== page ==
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    Joan of Arc

    Joan of Arc was a national heroine who turned the tide of the Hundred Years War in France's favour.

    She was the daughter of a Domremy farmer named Jaques d'Arc and his wife Isabella Devouthen.

    Joan was a pious child and she had her first vision when she was 13. She claimed that she heard the voice of God in her father's garden and over the next 5 years she was approached by St. Catherine, Margaret and Micheal the Archangel.

    Northern France was presently occupied by Henry VI and his armies. Rheims, the traditional site of french coronations was also occupied. The voices that she had been hearing commanded her to liberate Rheims so the Dauphin Charles could be crowned.

    Charles later became King Charles VII.

    The English laid seige to Orleans in 1429 which prompted Joan to seek an urgent audience with Charles. She met privately with Charles for two hours. She told Charles that she was God's messenger and that he was the true heir to France, the Kings son.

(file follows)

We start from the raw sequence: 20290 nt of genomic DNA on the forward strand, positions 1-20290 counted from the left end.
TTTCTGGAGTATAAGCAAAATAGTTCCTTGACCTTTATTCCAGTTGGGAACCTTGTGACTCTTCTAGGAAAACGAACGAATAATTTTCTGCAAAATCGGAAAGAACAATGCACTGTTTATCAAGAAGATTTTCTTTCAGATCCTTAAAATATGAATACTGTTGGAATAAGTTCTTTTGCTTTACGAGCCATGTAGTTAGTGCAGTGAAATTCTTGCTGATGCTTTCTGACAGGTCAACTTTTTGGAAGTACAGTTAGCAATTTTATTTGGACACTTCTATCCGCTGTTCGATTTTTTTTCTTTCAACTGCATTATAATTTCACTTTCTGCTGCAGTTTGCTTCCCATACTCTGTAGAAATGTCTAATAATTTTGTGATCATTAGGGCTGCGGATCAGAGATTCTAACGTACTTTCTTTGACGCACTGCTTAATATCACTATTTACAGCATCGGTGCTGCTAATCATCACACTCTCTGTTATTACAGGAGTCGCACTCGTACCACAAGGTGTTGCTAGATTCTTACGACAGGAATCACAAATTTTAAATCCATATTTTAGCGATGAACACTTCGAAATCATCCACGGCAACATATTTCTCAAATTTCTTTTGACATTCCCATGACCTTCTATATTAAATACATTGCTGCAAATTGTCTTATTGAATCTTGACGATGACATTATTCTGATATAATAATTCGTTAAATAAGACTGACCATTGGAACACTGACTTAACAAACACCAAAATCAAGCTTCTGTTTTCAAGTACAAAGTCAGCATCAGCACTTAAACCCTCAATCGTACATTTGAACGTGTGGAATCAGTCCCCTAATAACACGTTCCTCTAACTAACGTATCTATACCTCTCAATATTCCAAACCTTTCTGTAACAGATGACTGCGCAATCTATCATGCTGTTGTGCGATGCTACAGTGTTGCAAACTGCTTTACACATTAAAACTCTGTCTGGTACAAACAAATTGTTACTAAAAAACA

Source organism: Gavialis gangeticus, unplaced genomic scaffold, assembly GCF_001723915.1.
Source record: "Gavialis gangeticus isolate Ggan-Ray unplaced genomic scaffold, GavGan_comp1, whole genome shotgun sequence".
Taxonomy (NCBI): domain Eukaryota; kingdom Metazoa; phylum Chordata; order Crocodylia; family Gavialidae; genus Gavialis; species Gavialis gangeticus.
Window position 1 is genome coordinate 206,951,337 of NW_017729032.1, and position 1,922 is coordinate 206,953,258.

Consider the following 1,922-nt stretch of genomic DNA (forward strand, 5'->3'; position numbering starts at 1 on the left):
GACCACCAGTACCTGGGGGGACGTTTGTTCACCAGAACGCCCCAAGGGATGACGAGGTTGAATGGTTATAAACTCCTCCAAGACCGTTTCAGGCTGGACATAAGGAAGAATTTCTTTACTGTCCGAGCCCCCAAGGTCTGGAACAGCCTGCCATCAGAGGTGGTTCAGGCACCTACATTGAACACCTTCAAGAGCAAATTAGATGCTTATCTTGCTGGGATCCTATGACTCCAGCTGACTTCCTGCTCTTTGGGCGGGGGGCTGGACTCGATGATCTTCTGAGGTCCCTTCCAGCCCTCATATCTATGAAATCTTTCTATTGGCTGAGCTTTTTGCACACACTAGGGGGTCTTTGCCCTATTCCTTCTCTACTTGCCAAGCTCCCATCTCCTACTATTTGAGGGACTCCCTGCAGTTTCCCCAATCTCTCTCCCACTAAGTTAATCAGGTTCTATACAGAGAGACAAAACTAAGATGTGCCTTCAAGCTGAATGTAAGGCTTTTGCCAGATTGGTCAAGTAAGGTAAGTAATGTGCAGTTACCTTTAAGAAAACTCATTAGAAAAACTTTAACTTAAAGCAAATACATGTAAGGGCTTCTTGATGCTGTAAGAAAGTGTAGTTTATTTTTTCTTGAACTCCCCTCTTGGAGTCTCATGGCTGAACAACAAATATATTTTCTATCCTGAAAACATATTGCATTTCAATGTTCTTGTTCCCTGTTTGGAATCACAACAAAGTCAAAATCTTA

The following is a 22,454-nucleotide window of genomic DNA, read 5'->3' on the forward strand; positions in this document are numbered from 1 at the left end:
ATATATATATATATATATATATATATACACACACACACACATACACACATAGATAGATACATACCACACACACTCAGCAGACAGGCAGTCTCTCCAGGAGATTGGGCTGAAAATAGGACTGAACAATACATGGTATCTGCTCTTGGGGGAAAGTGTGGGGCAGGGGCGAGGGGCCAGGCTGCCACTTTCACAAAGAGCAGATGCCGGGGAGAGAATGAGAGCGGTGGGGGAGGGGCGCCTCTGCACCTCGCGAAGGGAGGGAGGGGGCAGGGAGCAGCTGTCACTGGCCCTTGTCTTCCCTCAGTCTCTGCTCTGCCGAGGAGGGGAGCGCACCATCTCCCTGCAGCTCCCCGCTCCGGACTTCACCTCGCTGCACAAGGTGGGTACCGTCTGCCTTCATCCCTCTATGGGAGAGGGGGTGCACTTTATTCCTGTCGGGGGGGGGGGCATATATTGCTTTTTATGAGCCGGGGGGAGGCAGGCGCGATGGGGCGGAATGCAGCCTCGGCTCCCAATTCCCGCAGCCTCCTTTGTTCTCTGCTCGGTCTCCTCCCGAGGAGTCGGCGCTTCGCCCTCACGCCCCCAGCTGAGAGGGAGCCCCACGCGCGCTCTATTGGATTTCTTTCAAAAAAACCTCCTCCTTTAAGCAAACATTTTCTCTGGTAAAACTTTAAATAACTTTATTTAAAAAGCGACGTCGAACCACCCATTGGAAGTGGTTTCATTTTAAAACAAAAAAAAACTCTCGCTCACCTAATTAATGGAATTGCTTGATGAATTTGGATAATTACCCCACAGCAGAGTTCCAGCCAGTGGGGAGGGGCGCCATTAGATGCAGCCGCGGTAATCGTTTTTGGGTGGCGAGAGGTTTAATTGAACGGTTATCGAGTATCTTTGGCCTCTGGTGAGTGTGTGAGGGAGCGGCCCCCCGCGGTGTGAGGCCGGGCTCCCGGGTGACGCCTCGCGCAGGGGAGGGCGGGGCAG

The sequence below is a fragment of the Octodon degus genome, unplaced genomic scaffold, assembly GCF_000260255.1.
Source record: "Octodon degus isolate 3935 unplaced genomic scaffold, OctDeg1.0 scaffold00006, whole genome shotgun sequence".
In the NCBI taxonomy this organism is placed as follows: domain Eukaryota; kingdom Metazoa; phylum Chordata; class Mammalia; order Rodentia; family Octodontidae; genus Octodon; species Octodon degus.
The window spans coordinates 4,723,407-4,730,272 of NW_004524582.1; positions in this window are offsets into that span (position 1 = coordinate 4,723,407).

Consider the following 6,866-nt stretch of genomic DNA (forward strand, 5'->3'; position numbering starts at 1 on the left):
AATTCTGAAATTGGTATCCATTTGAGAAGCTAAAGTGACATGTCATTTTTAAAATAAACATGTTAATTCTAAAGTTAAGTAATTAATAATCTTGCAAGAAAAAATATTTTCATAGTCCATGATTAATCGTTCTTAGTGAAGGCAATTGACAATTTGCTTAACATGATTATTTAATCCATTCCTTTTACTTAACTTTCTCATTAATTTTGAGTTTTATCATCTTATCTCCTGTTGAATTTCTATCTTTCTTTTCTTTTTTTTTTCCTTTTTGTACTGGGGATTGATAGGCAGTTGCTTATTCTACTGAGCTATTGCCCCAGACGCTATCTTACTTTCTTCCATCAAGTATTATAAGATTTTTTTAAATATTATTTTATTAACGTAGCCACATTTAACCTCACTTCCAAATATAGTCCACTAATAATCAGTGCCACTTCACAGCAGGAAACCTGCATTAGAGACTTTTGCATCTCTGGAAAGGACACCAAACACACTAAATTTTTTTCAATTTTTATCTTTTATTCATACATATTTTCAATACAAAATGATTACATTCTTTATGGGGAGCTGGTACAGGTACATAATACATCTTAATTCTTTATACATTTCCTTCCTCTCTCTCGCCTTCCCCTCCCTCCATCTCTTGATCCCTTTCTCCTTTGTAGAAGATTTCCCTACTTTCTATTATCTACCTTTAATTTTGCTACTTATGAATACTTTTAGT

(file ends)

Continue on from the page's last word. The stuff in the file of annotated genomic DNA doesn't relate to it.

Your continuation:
Her claims were certified by the board of Roman Catholic Church theologians and she was sent to Tours to assemble an army. She arrived dressed in white men's armor and carring a sword emblazoned with five crossed and a banner with a painting of the king of heaven holding an orb.

    Troups entered Orleans on April 30 and stormed the Bastille of Augustines where they capture Tourelles. It was there that Joan planted the first scaling ladder and was wounded in the shoulder. She later stood by Charles side as the Maid of Orleans crowned him King on July 14. She was later enobled on December 29 on recognition of what she had done for her country by following successful routes of the British.

    When the British captured Compiegne in preparation to take Paris the following year, Joan mounted a campaign but failed and was taken prisoner. The English wanted to destroy her influence and discredit Charles. Joan was turned over to a court in Rouen for trial in January, 1431. The interrogation lasted for 14 months and Joan had been found guilty of 12 counts: her visions had been faked, her use of masculine dress had been censured, and, the most damning of all, her belief that she was directly responsible to God, not the church, was condemned as heresy. She was burned at the stake in the Old Market Square in Rouen on May 30.

    She gazed intently at the cross she held in her hands as she was burned and cried out, "Jesus", as the flames engulfed her. The judgement that caused her death was annuled in 1456 and Joan was canonized by Pope Benedict in 1920.

    She is now forever honored as the patron Saint of France.